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July 24, 2005

Army admits goals will be missed; Military wants more sacrifice

The Army has admitted that it will not meet its recruiting goal for the first time since 1999.  The service's top personnel officer, Lt. General Franklin L. Hagenbeck, attributed the recruiting failures to "an improving economy, competition from private industry and an increasing number of parents who are less supportive of military service," according to the New York Times

The article notes that the Army had deployed an additional 1,200 recruiters to America's streets for the summer months in hopes of boosting enlistment, but that it still expects to fall short when the recruiting year ends on September 30th.  The Army has recruited 47.121 people through the end of June, the Times reports, and hopes to hit 80,000 new enlistees by October.  And that shortfall is despite a new set of recruitment incentives, with new recruits promised rewards totalling "up to" $104,000. 

But it's not all about the Benjamins. 

Gen. Peter Pace, the incoming chairman of the Joint Chiefs of Staff, who served as a recruiter in Buffalo for three years, said the military must appeal to American youth in other ways.

"This is not about money and benefits; this is about message," General Pace said at a Pentagon briefing on Wednesday. "If we let our young folks and middle-young folks know how much we appreciate their service to their country - there are thousands and thousands of young men and women out there who want to serve this country."

On that note, another article in the Times notes that many men and women enlisted in the military are feeling abandoned by an American public that they feel is asked to sacrifice little for the country's on-going wars.   

"For most Americans," said an officer with a year's experience in Iraq, "their role in the war on terror is limited to the slight inconvenience of arriving at the airport a few hours early."

Well, why isn't the public being asked to plant victory guardians or buy war bonds?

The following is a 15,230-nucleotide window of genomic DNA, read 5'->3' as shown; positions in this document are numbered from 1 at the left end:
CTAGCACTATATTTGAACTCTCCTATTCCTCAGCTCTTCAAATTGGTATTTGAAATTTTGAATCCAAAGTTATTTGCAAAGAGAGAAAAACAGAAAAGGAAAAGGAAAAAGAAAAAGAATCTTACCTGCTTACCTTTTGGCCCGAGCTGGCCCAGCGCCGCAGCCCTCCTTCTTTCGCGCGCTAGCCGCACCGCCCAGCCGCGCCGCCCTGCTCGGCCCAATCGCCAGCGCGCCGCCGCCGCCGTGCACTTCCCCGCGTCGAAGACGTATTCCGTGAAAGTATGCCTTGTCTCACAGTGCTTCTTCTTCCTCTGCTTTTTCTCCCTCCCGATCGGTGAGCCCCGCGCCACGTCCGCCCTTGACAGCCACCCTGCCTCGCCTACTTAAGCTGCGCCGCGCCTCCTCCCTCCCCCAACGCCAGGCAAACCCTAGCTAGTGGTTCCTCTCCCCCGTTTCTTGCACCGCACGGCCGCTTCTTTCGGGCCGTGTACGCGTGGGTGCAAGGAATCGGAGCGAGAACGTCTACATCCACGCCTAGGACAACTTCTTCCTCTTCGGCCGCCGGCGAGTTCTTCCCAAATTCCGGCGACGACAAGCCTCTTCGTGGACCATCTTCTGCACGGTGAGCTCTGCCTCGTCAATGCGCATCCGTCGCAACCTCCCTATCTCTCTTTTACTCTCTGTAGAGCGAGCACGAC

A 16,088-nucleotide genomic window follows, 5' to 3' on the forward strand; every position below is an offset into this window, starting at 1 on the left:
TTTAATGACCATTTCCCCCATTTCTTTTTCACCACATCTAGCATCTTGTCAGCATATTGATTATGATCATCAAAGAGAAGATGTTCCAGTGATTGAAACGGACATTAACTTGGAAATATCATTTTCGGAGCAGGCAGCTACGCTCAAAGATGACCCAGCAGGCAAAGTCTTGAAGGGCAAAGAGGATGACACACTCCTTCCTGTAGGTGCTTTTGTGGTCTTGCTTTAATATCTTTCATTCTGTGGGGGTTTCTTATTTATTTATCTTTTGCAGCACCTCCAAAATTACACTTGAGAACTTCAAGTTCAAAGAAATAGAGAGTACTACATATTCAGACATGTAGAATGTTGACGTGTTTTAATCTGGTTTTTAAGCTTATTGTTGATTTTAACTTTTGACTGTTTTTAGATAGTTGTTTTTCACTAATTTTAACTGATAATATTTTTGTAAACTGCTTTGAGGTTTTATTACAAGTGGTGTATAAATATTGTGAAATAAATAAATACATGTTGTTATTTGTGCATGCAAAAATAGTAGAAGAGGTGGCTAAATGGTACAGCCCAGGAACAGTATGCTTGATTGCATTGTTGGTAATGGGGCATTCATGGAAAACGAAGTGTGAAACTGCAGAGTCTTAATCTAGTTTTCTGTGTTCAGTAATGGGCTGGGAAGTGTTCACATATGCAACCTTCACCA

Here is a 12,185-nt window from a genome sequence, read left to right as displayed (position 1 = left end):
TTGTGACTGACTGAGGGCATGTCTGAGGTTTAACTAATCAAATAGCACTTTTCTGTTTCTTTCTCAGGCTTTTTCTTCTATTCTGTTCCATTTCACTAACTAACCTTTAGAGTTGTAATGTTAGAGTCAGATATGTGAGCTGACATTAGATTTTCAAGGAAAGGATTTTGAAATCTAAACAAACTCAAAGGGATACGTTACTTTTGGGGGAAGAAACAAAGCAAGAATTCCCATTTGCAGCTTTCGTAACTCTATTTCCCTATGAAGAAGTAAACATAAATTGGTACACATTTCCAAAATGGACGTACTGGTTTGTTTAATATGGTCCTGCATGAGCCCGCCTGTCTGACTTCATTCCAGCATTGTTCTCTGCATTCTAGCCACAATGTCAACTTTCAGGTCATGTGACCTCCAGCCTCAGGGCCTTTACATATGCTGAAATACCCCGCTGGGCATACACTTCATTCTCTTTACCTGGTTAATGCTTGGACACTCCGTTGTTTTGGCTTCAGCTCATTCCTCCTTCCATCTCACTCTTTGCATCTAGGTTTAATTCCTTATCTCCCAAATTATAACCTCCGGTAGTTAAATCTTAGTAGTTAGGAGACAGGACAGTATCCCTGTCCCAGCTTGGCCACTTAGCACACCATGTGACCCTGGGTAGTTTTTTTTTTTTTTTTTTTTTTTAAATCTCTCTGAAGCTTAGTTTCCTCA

David C. Hendrickson, a scholar on foreign policy and the presidency at Colorado College, said, "Bush understands that the support of the public for war - especially the war in Iraq - is conditioned on demanding little of the public." ...

"The public wants very much to support the troops" in Iraq, [Hendrickson] said. "But it doesn't really believe in the mission. Most consider it a war of choice, and a majority - although a thin one - thinks it was the wrong choice."

Demanding little of the public certainly precludes a draft.  But with the recruitment numbers so low, what's the military to do?  The article mentions a new non-military sort of recruitment, a way for professionals to lend temporary assistance to the military without the messy obligations of a multi-year deployment: the possible creation of "a Civilian Reserve, a sort of Peace Corps for professionals."

"In an interview, Douglas J. Feith, the under secretary of defense for policy, said that discussions had begun on a program to seek commitments from bankers, lawyers, doctors, engineers, electricians, plumbers and solid-waste disposal experts to deploy to conflict zones for months at a time on reconstruction assignments, to relieve pressure on the military."

Posted by Kat Aaron on July 24, 2005 | Permalink

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Comments

You can't serve your country honorably when your country doesn't honor your service.

Posted by: | Jul 24, 2005 7:37:02 PM

Unknown poster:
I agree that this country does not honor military service. Just as this site dehumanizes recruiters (military personnel) as sub-standard people, and considers the military as a lack-luster and debasing institution. Even though the military has been around longer than the Nation itself, but who's keeping score.

Posted by: Army Soldier 05 | Aug 15, 2005 7:12:48 PM

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